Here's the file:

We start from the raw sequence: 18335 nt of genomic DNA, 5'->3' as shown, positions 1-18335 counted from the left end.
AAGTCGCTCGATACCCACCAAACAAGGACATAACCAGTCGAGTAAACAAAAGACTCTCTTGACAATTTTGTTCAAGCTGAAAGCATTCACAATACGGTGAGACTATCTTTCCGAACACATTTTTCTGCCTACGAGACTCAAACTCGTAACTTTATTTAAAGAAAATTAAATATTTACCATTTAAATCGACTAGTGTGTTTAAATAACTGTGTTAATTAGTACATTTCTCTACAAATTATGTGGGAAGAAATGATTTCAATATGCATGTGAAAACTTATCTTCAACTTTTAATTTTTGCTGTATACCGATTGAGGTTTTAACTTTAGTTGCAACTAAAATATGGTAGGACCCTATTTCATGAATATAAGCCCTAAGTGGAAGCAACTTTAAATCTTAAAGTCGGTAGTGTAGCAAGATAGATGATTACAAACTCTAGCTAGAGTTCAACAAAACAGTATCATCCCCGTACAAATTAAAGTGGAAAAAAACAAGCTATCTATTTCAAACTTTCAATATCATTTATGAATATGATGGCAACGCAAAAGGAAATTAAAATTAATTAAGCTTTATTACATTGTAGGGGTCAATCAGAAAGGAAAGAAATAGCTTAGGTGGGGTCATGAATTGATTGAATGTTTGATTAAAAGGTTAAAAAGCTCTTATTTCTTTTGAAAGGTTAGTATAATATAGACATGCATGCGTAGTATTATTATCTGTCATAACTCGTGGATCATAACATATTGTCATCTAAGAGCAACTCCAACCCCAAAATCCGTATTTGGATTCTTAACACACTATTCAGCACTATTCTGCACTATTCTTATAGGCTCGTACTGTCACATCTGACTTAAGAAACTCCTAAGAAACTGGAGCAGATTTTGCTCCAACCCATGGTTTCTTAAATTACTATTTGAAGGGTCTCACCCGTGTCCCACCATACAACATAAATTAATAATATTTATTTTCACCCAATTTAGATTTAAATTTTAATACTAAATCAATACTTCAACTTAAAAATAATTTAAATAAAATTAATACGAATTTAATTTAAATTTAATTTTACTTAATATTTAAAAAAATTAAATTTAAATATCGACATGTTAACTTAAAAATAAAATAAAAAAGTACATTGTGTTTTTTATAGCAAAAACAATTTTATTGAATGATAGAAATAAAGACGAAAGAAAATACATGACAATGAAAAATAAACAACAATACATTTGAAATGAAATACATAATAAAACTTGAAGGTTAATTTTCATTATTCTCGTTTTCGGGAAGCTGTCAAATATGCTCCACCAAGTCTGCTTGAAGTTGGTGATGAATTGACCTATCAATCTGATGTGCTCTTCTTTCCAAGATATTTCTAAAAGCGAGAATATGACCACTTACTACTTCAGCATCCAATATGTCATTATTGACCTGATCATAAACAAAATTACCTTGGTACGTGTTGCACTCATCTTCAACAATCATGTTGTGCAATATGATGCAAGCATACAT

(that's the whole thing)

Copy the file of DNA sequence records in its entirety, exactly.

We start from the raw sequence: 18335 nt of genomic DNA, 5'->3' as shown, positions 1-18335 counted from the left end.
AAGTCGCTCGATACCCACCAAACAAGGACATAACCAGTCGAGTAAACAAAAGACTCTCTTGACAATTTTGTTCAAGCTGAAAGCATTCACAATACGGTGAGACTATCTTTCCGAACACATTTTTCTGCCTACGAGACTCAAACTCGTAACTTTATTTAAAGAAAATTAAATATTTACCATTTAAATCGACTAGTGTGTTTAAATAACTGTGTTAATTAGTACATTTCTCTACAAATTATGTGGGAAGAAATGATTTCAATATGCATGTGAAAACTTATCTTCAACTTTTAATTTTTGCTGTATACCGATTGAGGTTTTAACTTTAGTTGCAACTAAAATATGGTAGGACCCTATTTCATGAATATAAGCCCTAAGTGGAAGCAACTTTAAATCTTAAAGTCGGTAGTGTAGCAAGATAGATGATTACAAACTCTAGCTAGAGTTCAACAAAACAGTATCATCCCCGTACAAATTAAAGTGGAAAAAAACAAGCTATCTATTTCAAACTTTCAATATCATTTATGAATATGATGGCAACGCAAAAGGAAATTAAAATTAATTAAGCTTTATTACATTGTAGGGGTCAATCAGAAAGGAAAGAAATAGCTTAGGTGGGGTCATGAATTGATTGAATGTTTGATTAAAAGGTTAAAAAGCTCTTATTTCTTTTGAAAGGTTAGTATAATATAGACATGCATGCGTAGTATTATTATCTGTCATAACTCGTGGATCATAACATATTGTCATCTAAGAGCAACTCCAACCCCAAAATCCGTATTTGGATTCTTAACACACTATTCAGCACTATTCTGCACTATTCTTATAGGCTCGTACTGTCACATCTGACTTAAGAAACTCCTAAGAAACTGGAGCAGATTTTGCTCCAACCCATGGTTTCTTAAATTACTATTTGAAGGGTCTCACCCGTGTCCCACCATACAACATAAATTAATAATATTTATTTTCACCCAATTTAGATTTAAATTTTAATACTAAATCAATACTTCAACTTAAAAATAATTTAAATAAAATTAATACGAATTTAATTTAAATTTAATTTTACTTAATATTTAAAAAAATTAAATTTAAATATCGACATGTTAACTTAAAAATAAAATAAAAAAGTACATTGTGTTTTTTATAGCAAAAACAATTTTATTGAATGATAGAAATAAAGACGAAAGAAAATACATGACAATGAAAAATAAACAACAATACATTTGAAATGAAATACATAATAAAACTTGAAGGTTAATTTTCATTATTCTCGTTTTCGGGAAGCTGTCAAATATGCTCCACCAAGTCTGCTTGAAGTTGGTGATGAATTGACCTATCAATCTGATGTGCTCTTCTTTCCAAGATATTTCTAAAAGCGAGAATATGACCACTTACTACTTCAGCATCCAATATGTCATTATTGACCTGATCATAAACAAAATTACCTTGGTACGTGTTGCACTCATCTTCAACAATCATGTTGTGCAATATGATGCAAGCATACAT